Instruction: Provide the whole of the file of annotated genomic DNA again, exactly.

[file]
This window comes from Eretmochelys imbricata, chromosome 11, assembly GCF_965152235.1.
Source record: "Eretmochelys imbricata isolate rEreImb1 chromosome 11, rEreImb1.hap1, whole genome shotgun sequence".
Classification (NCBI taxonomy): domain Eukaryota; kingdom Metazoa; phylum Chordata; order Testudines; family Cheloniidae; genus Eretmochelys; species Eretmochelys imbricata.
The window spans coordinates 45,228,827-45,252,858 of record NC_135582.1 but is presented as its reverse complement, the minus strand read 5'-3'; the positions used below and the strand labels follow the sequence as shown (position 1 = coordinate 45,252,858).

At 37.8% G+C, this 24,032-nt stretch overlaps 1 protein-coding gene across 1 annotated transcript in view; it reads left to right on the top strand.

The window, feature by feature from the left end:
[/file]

This window comes from Eretmochelys imbricata, chromosome 11, assembly GCF_965152235.1.
Source record: "Eretmochelys imbricata isolate rEreImb1 chromosome 11, rEreImb1.hap1, whole genome shotgun sequence".
Classification (NCBI taxonomy): domain Eukaryota; kingdom Metazoa; phylum Chordata; order Testudines; family Cheloniidae; genus Eretmochelys; species Eretmochelys imbricata.
The window spans coordinates 45,228,827-45,252,858 of record NC_135582.1 but is presented as its reverse complement, the minus strand read 5'-3'; the positions used below and the strand labels follow the sequence as shown (position 1 = coordinate 45,252,858).

At 37.8% G+C, this 24,032-nt stretch overlaps 1 protein-coding gene across 1 annotated transcript in view; it reads left to right on the top strand.

The window, feature by feature from the left end: